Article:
Toronto Centre for Substance Use in Pregnancy (T-CUP)

Overview of a treatment program for pregnant women with addictions in a family medicine clinic

St. Joseph's Health Centre, Toronto, image via

A recent issue of Canadian Family Physician has an overview of the Toronto Centre for Substance Use in Pregnancy (T-CUP) which is a program that provides prenatal care and addiction treatment in a family medicine setting. The article reports on a retrospective chart review  for 121 women who received care at T-CUP from August 2000 to January 2006.

The program consists of a team of family doctors, a nurse clinician and a social worker and uses a “one-stop” access model to provide prenatal and postnatal medical care, addiction counseling, and assistance with complex psychosocial needs. It is based on a harm-reduction and woman-centred philosophy of care. (The article describes one component of being woman-centred as providing women choice in and control over health care and other services; harm reduction focuses on decreasing the harmful consequences of drug use instead of focusing on complete cessation of drug use).

The program also has community links to women-only addiction treatment programs such as Breaking the Cycle, the Pathways program at Jean Tweed Centre, and Women’s Own Withdrawal Management Centre.

Here are some of the outcomes from the evaluation:

  • Housing: Before attending T-CUP, 81.8% of the women had stable housing, 9.9% were living in shelters, and 8.3% had no fixed address. By the time of delivery, more women were living in stable housing (84.3%) and fewer had no fixed address (3.3%). In addition, the number of women who were living with substance-using household members decreased from 33.9% in the first trimester to 22.3% by delivery.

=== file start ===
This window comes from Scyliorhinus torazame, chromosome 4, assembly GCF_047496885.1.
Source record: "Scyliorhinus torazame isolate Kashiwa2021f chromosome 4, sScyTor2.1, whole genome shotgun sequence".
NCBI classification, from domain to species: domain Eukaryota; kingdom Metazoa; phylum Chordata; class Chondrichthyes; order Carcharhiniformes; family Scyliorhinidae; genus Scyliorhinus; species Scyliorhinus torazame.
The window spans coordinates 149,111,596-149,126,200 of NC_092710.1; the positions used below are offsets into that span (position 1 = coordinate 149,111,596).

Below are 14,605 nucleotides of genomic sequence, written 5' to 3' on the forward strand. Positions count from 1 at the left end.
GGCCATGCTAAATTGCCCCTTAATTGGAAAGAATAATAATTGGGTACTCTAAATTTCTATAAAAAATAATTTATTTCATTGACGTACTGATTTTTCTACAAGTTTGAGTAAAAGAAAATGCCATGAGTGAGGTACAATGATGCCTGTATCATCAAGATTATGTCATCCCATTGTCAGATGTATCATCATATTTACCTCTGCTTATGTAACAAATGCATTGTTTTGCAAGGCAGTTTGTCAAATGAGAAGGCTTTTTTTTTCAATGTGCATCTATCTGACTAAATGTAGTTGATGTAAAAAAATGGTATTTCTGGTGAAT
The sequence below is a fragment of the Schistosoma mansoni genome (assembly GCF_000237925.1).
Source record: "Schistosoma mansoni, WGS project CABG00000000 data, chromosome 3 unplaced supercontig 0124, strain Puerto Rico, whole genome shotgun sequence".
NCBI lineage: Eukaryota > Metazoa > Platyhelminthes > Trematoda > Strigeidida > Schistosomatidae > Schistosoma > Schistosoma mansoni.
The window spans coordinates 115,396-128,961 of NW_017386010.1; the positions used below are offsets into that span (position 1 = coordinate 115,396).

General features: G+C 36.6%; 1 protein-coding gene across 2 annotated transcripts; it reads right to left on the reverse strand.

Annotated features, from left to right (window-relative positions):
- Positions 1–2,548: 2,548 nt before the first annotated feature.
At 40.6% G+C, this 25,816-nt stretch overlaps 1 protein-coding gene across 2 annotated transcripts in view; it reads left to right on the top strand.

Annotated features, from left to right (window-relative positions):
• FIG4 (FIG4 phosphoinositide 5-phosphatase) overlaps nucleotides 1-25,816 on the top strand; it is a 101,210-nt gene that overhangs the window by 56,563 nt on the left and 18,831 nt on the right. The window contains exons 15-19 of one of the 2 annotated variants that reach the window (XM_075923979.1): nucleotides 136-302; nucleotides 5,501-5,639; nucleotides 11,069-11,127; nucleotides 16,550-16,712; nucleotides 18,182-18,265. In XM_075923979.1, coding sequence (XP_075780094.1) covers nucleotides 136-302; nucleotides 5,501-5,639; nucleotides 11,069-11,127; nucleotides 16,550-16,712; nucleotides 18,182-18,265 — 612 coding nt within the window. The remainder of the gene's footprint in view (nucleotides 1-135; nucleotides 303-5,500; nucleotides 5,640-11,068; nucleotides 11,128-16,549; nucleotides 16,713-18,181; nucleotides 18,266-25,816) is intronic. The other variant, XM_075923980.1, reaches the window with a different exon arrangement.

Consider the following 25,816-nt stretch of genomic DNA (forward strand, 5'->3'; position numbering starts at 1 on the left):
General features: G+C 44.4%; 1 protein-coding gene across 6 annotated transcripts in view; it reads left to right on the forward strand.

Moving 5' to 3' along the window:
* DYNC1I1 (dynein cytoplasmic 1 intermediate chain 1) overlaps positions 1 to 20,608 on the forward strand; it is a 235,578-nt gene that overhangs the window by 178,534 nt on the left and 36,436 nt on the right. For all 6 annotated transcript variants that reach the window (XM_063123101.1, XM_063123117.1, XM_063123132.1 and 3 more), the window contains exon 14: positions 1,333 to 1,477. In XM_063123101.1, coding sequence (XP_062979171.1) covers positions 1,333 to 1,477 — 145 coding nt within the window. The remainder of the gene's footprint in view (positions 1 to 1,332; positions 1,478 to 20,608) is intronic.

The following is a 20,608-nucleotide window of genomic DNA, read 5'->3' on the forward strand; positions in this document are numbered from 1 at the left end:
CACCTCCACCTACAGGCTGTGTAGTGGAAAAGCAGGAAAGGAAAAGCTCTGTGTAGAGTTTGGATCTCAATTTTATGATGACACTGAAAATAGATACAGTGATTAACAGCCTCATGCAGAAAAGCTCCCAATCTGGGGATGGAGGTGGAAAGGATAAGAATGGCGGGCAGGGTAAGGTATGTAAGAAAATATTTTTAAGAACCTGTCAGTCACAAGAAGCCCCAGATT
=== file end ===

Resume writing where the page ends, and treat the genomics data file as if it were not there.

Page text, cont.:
• Addictions treatment: Of the 121 women, 39 commenced formal treatment programs; 26 completed the treatment, 9 dropped out, and 4 were on waiting lists.
  • Custody: Most infants (74.4%) were discharged home with their mothers, while another 19.8% were taken into child protective custody, 4.1% were adopted, and 1.7% were sent home with family members. A significant relationship was found between duration of care with T-CUP and custody at the time of discharge. Ninety-four percent of women who started care in the first trimester had custody of their children at discharge, whereas 67.8% and 64.3% who came in the second and third trimesters, respectively, retained custody. The longer a woman received care at T-CUP, the more likely she was to retain custody of her child.


Ordean, A. and Kahan, M. (2011). Comprehensive treatment program for pregnant substance users in a family medicine clinic. Canadian Family Physician, 57 (11): e430-e435. Free full-text here.



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